Translations make a work available to those who do not have a competence in the source language. There is no way, though, to make a literary text accessible to those who cannot think in any language at all, and that seems to be the peculiar aim here. A few large critical signposts are permissible, I suppose, but, having suggested that the play starts with some pantomime business involving a sacrifice to Demeter and then ends with the appearance of Athena, Scully has done his job and should make himself scarce. He contrives to be a show-off, though, even in this reasonable undertaking, writing that "Athena as Athena Polias informs Theseus that he must perform sacrifices to cement formal treaties ... " Oddly, our avid explainer neglects to tell the readers that "Athena Polias" describes the goddess in her aspect as the protector of the city. Is he forgetting, perhaps, that if they know enough Greek to figure that out, they don't need most of what he's giving them?

Warren's version is "not at all bad" as Dudley Fitts used to say of work he liked, and I have no doubt, would have been even better if Professor Golder had left her alone. If he had trusted her, the way his jacket copy invites us to do, we wouldn't have such awkwardness as Scully's explanation that "Euripides puns on Capaneus' name, as if from 'Smoke Man,' implying his death from Zeus' thunderbolt was fated."

Warren's version is "Surely Capaneus' / thundered body should still smoke -- " which is not bad but doesn't quite suggest what's going on in the Greek. If she is going to be burdened with footnotes, she is tempted to rely on them. Otherwise, she might have tried to make some equivalent gesture in English. This is the part of translation that is, after all, the most fun. Having perhaps rejected "Capaneus/thundercapped," could she not have settled for something less silly ("whose career lightning abruptly capped"?) to indicate what was going on? One wants a text that is less an Ikea kit of the play than a finished object.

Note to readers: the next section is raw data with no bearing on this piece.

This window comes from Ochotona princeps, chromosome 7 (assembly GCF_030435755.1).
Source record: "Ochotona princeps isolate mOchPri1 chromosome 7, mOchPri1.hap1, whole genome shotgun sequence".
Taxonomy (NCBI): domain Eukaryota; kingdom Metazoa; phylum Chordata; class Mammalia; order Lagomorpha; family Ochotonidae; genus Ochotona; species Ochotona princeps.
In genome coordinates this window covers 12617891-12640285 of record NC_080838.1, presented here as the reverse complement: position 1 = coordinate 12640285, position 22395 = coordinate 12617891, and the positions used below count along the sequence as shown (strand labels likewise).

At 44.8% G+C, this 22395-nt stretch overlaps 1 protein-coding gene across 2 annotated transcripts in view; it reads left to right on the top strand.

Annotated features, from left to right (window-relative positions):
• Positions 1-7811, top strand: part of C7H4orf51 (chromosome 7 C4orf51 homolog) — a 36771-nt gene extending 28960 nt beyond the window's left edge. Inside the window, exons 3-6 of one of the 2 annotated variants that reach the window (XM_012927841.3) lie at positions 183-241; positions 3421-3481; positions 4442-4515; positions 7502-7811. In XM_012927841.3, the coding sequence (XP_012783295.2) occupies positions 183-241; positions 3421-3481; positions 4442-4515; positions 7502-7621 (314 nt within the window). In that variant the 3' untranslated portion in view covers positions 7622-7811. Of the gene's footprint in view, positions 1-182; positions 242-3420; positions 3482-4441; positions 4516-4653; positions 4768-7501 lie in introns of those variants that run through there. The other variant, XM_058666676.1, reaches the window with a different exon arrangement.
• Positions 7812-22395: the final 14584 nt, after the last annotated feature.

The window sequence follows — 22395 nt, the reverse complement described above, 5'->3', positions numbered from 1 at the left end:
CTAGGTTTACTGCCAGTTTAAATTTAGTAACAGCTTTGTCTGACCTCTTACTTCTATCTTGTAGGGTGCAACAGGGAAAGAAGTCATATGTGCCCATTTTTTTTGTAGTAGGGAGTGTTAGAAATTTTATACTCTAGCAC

I hold Golder responsible for most of this. Warren and Scully, meanwhile, can congratulate themselves because they have the best Suppliant Women in English (the competition is less than dazzling) but, more important, because the book is over and done with. My latest information from Oxford is that Golder is still fighting it, but that, essentially, he is fired, which is good news for the rest of us. Oxford's series may continue and even perhaps reach completion. And this enterprise will not necessarily increase the number of poets who wind up in substance abuse centers and padded rooms. As the chorus sings in one of its brighter moments:

Unhoped-for day! I see it, true at last,
and now I believe in the gods. The horror subsides
since Thebes has been brought to justice.